Wednesday, 18 January 2012

Robert Irwin: The Arabian Nightmare

The Encyclopedia of FantasyOne of my most fruitful sources of cult fiction is The Encyclopedia of Fantasy, edited by John Clute and John Grant. It's much more than a reference work; you can spend hours browsing among its articled under such imaginative headings as Fimbulwinter (the Norse myth of an unending winter has many modern offshoots, including the opening scenes of The Lion the Witch and the Wardrobe), or Into the Woods (Stephen Sondheim's musical is one example among many of the trope of a forest where normal human order is replaced by something more chaotic). I imagine I found The Arabian Nightmare under Dreams, since this is the novel's major theme.

Robert Irwin is a distinguished scholar of medieval Arabic literature, whose works include The Arabian Nights: A Companion. The Arabian Nights is what The Encyclopedia of Fantasy calls a Taproot Text, a classic work that continues to influence later generations of writers. In particular, postmodern novelists like John Barth have found inspiration in the way some of the stories are nested inside each other, many levels deep. The Arabian Nightmare is Irwin's treatment of this idea.

A group of pilgrims enters medieval Cairo, and puts up at a caravanserai, where one of them, a young Englishman called Balian, falls asleep and has a disturbing dream. When he wakes, blood is pouring from his mouth and nose, and the other pilgrims are crowding round in concern. He seems to have an illness - well, at least, they keep reassuring him, it is not the Arabian Nightmare. In the Arabian Nightmare, the dreamer experiences infinite suffering at night, and then wakes up in the morning unable to remember any of it. It is the ultimate in pointless suffering, so much so that some believe the Messiah himself will be one who has been purified by this disease.

The Cairo Balian encounters is a city of squalor and magic. Huge mountains of refuse outside the city walls cause dust and foul air to blow down the hot streets. There are great encampments of beggars sleeping in the open air, dwarfs, mountebanks and storytellers entertaining the citizens. There is a tightrope-walker who performs in his sleep (funambulist and somnambulist at the same time). The streets are haunted by Fatima the Deathly, an irresistibly attractive woman who lures men to their doom, and by rumours of the Laughing Dervishes, whose outrageous hilarity can disrupt the most solemn rituals. Everyone seems to be involved in a conspiracy, either for the Sultan or against him.

But how much of this is real, and how much a dream? Balian keeps waking up in his own blood, unsure at what point he fell asleep. He is having an affair with the seductive Zuleyka, who teaches him the art of giving sexual pleasure to a woman (as a medieval Western Christian, Balian has trouble at first understanding why he should want to). He undergoes treatment from the Father of Cats, a physician who specializes in the diseases of sleep, and is chased through the labyrinthine streets by a secret society of leper knights. Perhaps he has the Arabian Nightmare after all.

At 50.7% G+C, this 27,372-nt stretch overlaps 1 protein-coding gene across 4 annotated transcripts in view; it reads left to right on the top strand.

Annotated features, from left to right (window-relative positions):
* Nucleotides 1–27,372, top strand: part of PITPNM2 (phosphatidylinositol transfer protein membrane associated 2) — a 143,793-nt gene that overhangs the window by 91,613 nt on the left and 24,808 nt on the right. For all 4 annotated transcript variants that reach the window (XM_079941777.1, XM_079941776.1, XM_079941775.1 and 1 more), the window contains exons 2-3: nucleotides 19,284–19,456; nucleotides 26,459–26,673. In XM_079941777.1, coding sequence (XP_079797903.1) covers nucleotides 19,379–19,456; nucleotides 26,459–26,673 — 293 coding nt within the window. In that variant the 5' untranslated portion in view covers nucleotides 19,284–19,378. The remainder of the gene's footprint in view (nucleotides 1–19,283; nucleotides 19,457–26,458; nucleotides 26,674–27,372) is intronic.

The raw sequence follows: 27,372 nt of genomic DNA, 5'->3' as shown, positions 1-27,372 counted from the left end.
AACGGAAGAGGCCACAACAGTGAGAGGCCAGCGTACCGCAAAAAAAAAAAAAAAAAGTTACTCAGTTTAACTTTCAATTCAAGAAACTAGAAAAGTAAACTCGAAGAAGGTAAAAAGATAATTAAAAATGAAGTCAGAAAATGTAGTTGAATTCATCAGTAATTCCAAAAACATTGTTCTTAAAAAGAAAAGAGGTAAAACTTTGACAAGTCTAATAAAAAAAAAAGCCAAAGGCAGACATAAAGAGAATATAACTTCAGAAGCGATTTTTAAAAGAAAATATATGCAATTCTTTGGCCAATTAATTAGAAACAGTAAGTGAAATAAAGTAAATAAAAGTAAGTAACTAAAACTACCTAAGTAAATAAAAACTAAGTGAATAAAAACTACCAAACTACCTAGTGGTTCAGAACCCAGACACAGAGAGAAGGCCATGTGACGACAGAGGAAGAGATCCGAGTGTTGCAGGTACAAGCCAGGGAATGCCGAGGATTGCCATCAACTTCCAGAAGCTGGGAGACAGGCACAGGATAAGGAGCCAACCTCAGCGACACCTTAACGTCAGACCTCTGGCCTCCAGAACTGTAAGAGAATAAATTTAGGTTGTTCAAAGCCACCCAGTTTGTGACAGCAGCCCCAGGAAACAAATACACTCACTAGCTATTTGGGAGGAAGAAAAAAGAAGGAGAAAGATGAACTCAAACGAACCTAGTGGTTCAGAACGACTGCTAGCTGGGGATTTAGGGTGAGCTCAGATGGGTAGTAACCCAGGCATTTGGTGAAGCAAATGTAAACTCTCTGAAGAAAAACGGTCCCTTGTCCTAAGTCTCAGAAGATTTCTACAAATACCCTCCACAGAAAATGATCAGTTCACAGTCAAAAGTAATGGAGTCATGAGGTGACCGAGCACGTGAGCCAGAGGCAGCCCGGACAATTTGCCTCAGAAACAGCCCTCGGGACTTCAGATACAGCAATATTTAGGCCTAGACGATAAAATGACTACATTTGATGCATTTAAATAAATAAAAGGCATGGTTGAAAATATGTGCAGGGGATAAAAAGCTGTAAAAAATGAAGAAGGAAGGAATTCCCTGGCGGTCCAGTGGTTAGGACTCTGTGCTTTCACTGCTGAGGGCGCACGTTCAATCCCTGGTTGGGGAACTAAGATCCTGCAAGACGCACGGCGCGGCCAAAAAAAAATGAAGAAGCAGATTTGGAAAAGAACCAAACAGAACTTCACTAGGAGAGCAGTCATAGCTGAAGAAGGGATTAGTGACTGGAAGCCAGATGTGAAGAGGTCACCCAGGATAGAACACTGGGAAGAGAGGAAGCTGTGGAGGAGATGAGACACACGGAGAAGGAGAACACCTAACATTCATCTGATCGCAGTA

This appears to be Balian's story, but there are whole chapters where he doesn't feature. Sometimes we read instead about the Father of Cats, the Dawadar or Bearer of the Royal Inkwell, the English graverobber Michael Vane. There is a narrator, the Coptic storyteller Dirty Yoll, who seems to be controlling things - but is he a character in Balian's dreams, or is Balian a character in Yoll's story? At a certain point it becomes impossible to tell. And just when we are feeling totally lost, Yoll breaks off the main narrative to tell us another set of stories altogether, an Arabian Nights in miniature. There are four chapters of this Interlude, as Yoll calls it:
An Interlude - The Tale of the Talking Ape
The Interlude Concluded
The Interlude Concluded Continued
The Conclusion of the Continuation of the Interlude's Conclusion
It's my favourite part of the book. Stories spawn stories at a startling rate, each one echoing and parodying the others. There is a boy who was brought up by wolves, another who was brought up by apes, by bears, by leopards. There is a voyage to the end of the world. There are murders, enchantments, riddles, seductions. And there is just a page or so on the theme of three wishes in which Irwin plays every possible variation you can imagine on this ancient idea.

The Arabian Nightmare is not a novel for those who can't stand conspicuous cleverness. You can tell it's by an academic, and also, perhaps, that it's a first novel. It begins, anachronistically, with a quote from Proust and there are numerous other literary references scattered throughout. But to me its ingenuity and creativity are irresistible, and it offers a beguiling picture of the medieval Arab culture Irwin knows so well - though it's probably best to confirm some of the details from his more scholarly writings. He is now a full-time writer and has written several other well-received novels. The Arabian Nightmare's reputation has grown slowly; it is still in print some thirty years after its first publication, and has established itself as a cult classic.

Next time I'll be writing about the blackest of black comedies by an arch-exponent of the American Gothic.


  1. I'm so grateful to you for introducing me to this book. It made a huge impression on me. I hope I'm able to continue an exploration of "dream literature" or fantasy influenced by or containing material about dreams for a PhD.

  2. PS - Irwin, that is, although the Encyclopedia of Fantasy certainly kept me busy for a few days!